In this weekly post, we bring more useful content from the Macmillan Dictionary to English language learners. These tips are based on areas of English (e.g. spelling, grammar, collocation, synonyms, etc) which learners often find difficult. Here is some advice about the patterns that can follow the verb say:
Unlike the verb tell, the verb say is never used with a personal object. If you want to refer to a personal object after say, use the preposition to:
✗ Perhaps people misunderstand what I want to
say them in English.
✓ Perhaps people misunderstand what I want to say to them in English.
✗ He wanted to be examined by a civilian doctor after an army doctor had
said him that it was serious.
✓ He wanted to be examined by a civilian doctor after an army doctor had said to him that it was serious.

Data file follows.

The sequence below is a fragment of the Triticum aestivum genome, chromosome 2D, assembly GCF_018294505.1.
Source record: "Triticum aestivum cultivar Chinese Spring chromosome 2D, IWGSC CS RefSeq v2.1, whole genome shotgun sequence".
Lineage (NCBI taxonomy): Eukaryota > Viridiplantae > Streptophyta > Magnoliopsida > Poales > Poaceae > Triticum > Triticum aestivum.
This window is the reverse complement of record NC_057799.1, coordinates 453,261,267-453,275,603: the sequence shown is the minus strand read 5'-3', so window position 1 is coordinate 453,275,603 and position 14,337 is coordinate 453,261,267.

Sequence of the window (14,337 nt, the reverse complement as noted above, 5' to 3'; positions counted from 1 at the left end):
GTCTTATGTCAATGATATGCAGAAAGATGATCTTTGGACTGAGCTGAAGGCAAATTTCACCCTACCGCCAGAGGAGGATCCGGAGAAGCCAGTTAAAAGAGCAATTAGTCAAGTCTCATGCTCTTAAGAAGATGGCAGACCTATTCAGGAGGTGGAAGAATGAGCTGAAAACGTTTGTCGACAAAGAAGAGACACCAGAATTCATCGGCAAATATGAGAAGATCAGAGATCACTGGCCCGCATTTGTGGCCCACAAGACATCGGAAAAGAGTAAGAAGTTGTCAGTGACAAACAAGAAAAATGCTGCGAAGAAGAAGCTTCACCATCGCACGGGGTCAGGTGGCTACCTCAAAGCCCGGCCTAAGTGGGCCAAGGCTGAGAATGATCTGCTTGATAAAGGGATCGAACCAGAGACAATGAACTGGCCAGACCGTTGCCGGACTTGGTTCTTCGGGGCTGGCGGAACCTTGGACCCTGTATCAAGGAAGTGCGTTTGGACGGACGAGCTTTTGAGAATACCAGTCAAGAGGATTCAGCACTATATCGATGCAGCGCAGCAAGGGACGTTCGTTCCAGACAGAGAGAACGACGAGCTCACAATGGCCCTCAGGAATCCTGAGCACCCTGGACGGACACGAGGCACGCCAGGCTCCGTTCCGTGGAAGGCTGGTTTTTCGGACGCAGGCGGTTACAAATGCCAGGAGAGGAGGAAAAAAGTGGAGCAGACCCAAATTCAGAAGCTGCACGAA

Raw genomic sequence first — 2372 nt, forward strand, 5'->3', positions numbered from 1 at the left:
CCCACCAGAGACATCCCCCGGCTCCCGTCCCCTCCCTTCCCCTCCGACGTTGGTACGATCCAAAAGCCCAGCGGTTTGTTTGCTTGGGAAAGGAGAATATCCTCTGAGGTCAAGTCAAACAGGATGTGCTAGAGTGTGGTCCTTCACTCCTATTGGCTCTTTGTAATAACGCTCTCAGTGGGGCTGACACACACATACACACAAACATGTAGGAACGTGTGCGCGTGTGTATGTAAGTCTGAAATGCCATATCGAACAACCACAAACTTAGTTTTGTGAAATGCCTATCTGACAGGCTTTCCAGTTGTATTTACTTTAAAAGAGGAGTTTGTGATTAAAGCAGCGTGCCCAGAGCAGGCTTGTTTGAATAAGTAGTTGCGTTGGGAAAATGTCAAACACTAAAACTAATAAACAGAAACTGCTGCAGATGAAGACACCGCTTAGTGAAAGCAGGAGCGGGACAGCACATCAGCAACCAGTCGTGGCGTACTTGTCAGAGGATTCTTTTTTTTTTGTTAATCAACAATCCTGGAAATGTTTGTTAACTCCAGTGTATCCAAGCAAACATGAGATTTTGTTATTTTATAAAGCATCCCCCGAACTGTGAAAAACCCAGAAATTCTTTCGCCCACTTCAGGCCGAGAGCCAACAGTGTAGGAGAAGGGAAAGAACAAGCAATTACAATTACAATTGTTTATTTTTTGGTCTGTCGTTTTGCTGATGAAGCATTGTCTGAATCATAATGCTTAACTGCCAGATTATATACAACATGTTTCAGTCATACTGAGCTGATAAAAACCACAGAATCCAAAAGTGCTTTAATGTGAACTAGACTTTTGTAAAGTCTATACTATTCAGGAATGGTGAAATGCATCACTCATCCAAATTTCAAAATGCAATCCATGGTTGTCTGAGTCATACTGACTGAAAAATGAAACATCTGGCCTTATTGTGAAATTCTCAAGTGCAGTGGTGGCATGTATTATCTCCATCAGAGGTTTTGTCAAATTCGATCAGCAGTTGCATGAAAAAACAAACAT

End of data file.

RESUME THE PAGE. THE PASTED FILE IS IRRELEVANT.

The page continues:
The object of the verb say is usually direct speech or a that-clause which reports what someone has said:
‘That’s not true!’ she said, but her voice betrayed her.
Climate experts say that by 2100 rainfall levels in some areas may rise to five times what they are today.
Don’t use tell in structures like this:
told that the Japanese representatives tend to be less confident about speaking English.
✓ He said that the Japanese representatives tend to be less confident about speaking English.
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